Anyway, these were the results of our experiment to ascertain whether Sa Majesté would approve of other pill wrappings:

Sheep’s Wensleydale: non
Mountain Comté: non
Roquefort: non
Devon curd cheese: non (well, he licked off the cheese and left the pill, but I’m still counting that as a “non”)
Smoked salmon: non
Prawns: non
Prosciutto di Parma: OUI
Jambon de Bayonne: OUI

Conclusion: it seems that the issue was, indeed, the freshness of the ham. So Louis Catorze, who happily wraps his chops around the rotting carcasses of rats, will not eat cured ham unless it’s a newly-opened pack.

I think we’re going to need a bigger fridge.

Le Roi est reconnaissant: vive Le Roi!

I am constantly in humble awe of the wonderful people who contact me to offer advice on Louis Catorze and his condition. Some people have even been generous enough to send him get-well gifts, and he has received some lovely things in the post recently.

It has been especially appreciated at this time; he seems to have turned a corner now, but I have had some dark moments over the last couple of months during which I have wondered whether my boy were truly having any quality of life, being drugged to the point of appearing dead. I am thrilled to say that he is almost back to his “normal” self now.

We are very grateful to all his supporters, but today we would like to thank the following people in particular:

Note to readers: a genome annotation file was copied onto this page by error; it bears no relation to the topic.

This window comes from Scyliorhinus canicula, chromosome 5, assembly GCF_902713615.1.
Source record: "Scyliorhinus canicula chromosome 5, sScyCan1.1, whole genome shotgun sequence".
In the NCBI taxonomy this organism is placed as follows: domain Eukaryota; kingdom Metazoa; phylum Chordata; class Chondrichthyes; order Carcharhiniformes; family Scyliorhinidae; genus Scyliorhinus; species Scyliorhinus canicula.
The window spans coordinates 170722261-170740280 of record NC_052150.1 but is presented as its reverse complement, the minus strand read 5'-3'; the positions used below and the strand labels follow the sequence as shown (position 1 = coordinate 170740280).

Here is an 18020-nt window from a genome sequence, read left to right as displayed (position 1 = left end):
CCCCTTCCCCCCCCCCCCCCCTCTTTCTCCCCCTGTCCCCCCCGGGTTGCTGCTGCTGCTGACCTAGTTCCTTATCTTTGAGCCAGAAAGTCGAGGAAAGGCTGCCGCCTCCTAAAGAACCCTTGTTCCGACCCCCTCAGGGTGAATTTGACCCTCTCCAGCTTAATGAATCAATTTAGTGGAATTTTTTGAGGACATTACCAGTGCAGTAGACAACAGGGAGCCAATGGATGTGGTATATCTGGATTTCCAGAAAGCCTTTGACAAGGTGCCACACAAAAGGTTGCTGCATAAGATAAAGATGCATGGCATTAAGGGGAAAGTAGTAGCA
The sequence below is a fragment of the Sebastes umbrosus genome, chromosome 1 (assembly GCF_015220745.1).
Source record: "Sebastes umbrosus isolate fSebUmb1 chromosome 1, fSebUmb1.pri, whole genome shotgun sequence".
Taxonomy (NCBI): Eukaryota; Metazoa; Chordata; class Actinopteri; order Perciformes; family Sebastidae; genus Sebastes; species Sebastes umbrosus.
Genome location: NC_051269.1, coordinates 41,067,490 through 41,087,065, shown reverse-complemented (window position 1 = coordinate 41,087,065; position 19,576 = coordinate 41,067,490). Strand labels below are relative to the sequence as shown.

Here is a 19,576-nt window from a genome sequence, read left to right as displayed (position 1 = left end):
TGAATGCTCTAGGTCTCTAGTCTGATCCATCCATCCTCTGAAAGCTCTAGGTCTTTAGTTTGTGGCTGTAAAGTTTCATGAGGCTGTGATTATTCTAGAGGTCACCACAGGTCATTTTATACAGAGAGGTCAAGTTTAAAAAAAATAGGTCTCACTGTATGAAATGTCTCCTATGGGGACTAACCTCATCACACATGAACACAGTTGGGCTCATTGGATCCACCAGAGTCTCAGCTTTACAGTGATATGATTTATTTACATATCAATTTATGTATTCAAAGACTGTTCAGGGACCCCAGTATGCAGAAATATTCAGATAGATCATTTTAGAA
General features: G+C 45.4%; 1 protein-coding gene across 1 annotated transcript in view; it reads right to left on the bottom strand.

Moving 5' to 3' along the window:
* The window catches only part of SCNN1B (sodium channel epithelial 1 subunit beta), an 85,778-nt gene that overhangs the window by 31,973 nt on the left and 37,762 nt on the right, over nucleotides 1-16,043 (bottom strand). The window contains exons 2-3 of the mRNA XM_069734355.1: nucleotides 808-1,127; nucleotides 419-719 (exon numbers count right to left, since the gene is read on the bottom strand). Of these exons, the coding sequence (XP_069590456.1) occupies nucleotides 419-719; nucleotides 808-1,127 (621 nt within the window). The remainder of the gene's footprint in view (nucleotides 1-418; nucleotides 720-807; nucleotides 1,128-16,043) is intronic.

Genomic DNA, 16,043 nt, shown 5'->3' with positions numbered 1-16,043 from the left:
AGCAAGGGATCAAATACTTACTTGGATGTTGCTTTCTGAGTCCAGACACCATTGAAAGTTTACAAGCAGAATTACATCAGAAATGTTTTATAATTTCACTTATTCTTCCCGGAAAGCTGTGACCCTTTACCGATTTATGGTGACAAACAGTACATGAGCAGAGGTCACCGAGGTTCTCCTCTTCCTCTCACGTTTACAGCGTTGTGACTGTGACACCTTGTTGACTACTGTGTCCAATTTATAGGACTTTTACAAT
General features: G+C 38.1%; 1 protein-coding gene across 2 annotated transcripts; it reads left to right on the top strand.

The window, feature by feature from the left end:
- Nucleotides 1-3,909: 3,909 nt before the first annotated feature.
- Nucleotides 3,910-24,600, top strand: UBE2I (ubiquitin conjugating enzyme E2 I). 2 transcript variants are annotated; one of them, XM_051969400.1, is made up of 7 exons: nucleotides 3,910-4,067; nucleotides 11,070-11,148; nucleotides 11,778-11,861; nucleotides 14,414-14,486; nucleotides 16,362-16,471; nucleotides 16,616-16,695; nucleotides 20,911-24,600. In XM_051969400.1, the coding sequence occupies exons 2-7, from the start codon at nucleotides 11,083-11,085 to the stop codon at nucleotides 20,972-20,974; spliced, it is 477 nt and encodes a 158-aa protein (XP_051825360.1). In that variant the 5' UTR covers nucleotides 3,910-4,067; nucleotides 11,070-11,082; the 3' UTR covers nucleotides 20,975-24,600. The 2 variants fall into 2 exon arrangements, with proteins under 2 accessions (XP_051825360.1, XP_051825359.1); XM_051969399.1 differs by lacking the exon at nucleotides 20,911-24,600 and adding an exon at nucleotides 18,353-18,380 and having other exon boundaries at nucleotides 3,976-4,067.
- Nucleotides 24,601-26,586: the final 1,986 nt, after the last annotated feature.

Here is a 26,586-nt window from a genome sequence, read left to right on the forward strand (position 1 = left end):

– Sally and Steve, for PERSONALLY delivering a toy, some organic catnip and a new supply of party powder (because Sa Majesté won’t eat the Nutracalm that the vet recommended)
– Tally, for sending not 1 but 2 Cônes for him and a magnificent French cat poetry book to cheer me up
– Tony Green, for the distance reiki sessions that have given Catorze – and us – some decent nights’ sleep
– Kate, for organising the reiki sessions
– Alissa, for the mysterious gift that is on its way
– Marc from Katzenworld*, who sent Catorze a valerian cushion (which has made him go even MORE glassy-eyed and psycho – see photo – but it takes his mind off the tail) and a whizzy new Cône with a front bit that detaches for eating and drinking

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*Marc’s fabulous site is well worth a visit: http://www.katzenworld.co.uk

Thank you also to those of you who have kindly offered donations to help with Le Roi’s medical treatment. As you may be aware, he is not insured because he came with such a long list of pre-existing conditions that we didn’t feel it worthwhile, hence Le Royal Sick Fund.